Chain convergence was achieved using weakly informative priors – derived from the data. The number of initial iterations (including warmup) was set to 15000, chain at 4 and thin (how frequently the parameter estimates are refreshed during iterations) at 50.


The data is from the multi-year cross-sectional nationally representative population-based household Nigeria Demographic and Health Survey (NDHS). Data were pooled from the successive NDHS conducted in 2003, 2008, 2013 and 20018 in Nigeria. The NDHS used a multistage stratified sampling design (from clusters known as primary sampling units (PSUs) to the selection of the households for all the years. We computed survey-women weights (SWW) to the analysis to reflect the differences in population sizes of the women in each survey. The SWW is the product of DHS-provided weights and survey-specific weights (SSW). SSW was computed as the number of sampled women aged 15–49 years divided by the population of women aged 15–49 years during each survey. However, since we were not interested in a pooled estimate, but rather individual survey estimates, we don’t need to apply further sampling besides the sampling weights already provided via v005 in the original dataset.

Dependent variable

The outcome variable is the number of vaccines taken by the children. The mothers provided information on whether a child received a specific vaccine or not. The data on each of the 9 vaccines were then merged to obtain the number of vaccines a child took. The vaccines are one dose of Bacillus-Calmette-Guérin (BCG); three doses of Diphtheria-Pertusis-Tetanus (DPT); three doses of Polio and one dose of Measles.

Independent variables

Explanatory Variables were selected based on findings in the literature [9, 10, 12, 15] and the availability of data at individual, community and state levels. Three levels of explanatory variables were used for the hierarchical nature of the study:

Individual variables include socio-demographic characteristics of the child and mother’s age in years, mother’s educational level, mother’s religion, mother’s occupation, desire for the child, place of delivery, exposure to media, birth order, wealth status, number of antenatal care visits and postnatal care attendance within 2 months of delivery, sex of the child, and healthcare decision-maker, were included in the analysis. Exposure to media, in this study, was defined as the mother’s access to information through any newspapers/magazines, radio or television (i.e., if the mother reads or watches any, at least once a week).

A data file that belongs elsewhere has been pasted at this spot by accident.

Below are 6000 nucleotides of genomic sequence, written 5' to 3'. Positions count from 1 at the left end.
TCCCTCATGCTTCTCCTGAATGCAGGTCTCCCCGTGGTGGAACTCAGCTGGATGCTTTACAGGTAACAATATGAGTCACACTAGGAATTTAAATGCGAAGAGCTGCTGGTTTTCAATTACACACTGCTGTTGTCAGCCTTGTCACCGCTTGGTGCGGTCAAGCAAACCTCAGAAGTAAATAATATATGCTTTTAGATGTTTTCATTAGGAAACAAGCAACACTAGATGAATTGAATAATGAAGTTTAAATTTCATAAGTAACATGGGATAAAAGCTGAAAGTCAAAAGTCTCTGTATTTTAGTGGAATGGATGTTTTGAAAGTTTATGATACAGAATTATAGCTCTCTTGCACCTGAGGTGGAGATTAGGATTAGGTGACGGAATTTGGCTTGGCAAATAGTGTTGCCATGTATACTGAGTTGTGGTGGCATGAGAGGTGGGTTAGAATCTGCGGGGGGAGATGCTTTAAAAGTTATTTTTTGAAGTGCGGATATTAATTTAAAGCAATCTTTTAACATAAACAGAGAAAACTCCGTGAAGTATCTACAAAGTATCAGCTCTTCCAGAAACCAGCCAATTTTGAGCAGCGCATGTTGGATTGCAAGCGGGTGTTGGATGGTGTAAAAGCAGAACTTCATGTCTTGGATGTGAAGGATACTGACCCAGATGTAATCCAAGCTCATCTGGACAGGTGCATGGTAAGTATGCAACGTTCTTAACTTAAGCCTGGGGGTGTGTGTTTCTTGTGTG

Community-level variables such as place of residence, community poverty rate, illiteracy rate and unemployment, and State level variables such as the proportion of the rural population, and health facilities per 10,000 population were included in the model.


The distribution of the number of vaccine uptake among the children was presented in Fig. 1, and disaggregated by survey years. A consistently high number of zeros was observed in the data, across survey years – this confirms that the structure of the data on the number of vaccine uptake in Nigeria has a high number of zeros, and is suggestive of overdispersion.

Fig. 1
figure 1

Percentage distribution of number of vaccines taken between 2003 and 2018

Table 1 presents the comparison of the model parameters and estimates. The mean number of vaccines taken was less than the variance; this suggests that the Poisson regression may be unsuitable. Nonetheless, further statistical tests were conducted to determine the optimal model.

Table 1 Comparison and selection of the models

The -2 Log LL, LOOIC and WAIC were used as further tests of the goodness of fit for model comparison and selection. Although the Zero-Inflated Poisson had similar estimates and model fit statistics with the Zero-Inflated Negative Binomial, the Zero-Inflated Negative Binomial had the smallest values for all -2 Log LL, LOOIC and WAIC; which makes it a more applicable model to fit the data on the number of vaccines uptake better.